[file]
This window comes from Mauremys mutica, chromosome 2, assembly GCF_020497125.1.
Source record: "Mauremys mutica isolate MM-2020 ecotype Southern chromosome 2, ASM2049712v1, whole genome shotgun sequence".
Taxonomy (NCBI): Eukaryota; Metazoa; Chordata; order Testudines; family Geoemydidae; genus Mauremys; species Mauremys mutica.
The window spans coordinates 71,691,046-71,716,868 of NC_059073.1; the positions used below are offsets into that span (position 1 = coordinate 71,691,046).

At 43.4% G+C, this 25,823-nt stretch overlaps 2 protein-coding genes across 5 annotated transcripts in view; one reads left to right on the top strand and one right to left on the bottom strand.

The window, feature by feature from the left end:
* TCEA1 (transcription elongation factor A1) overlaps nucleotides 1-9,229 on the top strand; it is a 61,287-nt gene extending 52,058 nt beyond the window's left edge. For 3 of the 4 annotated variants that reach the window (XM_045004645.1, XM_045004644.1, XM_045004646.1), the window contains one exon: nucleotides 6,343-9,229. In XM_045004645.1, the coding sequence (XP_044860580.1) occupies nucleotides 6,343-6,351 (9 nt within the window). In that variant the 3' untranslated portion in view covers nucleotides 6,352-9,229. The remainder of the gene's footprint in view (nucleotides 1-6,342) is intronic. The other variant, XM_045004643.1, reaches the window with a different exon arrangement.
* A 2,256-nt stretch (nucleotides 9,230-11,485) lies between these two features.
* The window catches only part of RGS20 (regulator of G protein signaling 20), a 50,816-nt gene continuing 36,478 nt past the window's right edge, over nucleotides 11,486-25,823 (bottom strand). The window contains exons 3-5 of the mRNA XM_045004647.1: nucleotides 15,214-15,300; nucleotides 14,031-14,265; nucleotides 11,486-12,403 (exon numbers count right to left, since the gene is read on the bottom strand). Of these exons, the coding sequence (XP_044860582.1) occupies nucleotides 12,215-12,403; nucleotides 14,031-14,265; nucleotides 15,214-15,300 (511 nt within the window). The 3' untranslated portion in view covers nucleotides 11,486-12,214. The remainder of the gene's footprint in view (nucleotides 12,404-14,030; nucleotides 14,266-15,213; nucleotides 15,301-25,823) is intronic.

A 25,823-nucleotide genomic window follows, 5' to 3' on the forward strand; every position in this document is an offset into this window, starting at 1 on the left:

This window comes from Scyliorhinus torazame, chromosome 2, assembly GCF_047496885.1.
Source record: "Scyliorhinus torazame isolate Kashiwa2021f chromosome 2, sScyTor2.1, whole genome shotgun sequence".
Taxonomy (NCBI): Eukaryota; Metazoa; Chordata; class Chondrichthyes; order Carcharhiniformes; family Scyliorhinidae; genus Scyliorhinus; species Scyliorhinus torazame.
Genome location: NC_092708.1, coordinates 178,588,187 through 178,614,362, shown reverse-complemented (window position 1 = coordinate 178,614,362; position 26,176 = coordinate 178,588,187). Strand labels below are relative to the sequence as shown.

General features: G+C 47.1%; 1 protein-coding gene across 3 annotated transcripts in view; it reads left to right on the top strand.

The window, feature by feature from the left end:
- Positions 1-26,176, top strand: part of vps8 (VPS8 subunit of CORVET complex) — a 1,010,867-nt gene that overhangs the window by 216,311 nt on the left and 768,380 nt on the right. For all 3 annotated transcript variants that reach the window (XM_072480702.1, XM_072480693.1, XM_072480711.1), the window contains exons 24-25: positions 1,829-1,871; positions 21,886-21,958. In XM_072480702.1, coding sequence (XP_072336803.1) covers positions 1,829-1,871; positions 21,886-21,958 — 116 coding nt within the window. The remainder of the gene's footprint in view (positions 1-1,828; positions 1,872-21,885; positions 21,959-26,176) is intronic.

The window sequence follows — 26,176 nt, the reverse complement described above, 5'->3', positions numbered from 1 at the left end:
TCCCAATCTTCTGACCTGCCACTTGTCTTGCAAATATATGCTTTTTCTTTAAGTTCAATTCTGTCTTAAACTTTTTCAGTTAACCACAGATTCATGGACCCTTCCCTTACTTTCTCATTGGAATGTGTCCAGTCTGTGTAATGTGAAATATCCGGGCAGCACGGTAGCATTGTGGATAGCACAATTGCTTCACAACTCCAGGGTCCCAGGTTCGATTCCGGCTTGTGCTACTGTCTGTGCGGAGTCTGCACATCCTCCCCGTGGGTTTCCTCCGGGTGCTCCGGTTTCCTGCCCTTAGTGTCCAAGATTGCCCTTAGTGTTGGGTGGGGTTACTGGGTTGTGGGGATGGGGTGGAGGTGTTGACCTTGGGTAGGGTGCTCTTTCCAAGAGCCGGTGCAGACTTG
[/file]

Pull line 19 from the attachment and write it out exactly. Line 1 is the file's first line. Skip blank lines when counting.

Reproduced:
TCCCAATCTTCTGACCTGCCACTTGTCTTGCAAATATATGCTTTTTCTTTAAGTTCAATTCTGTCTTAAACTTTTTCAGTTAACCACAGATTCATGGACCCTTCCCTTACTTTCTCATTGGAATGTGTCCAGTCTGTGTAATGTGAAATATCCGGGCAGCACGGTAGCATTGTGGATAGCACAATTGCTTCACAACTCCAGGGTCCCAGGTTCGATTCCGGCTTGTGCTACTGTCTGTGCGGAGTCTGCACATCCTCCCCGTGGGTTTCCTCCGGGTGCTCCGGTTTCCTGCCCTTAGTGTCCAAGATTGCCCTTAGTGTTGGGTGGGGTTACTGGGTTGTGGGGATGGGGTGGAGGTGTTGACCTTGGGTAGGGTGCTCTTTCCAAGAGCCGGTGCAGACTTG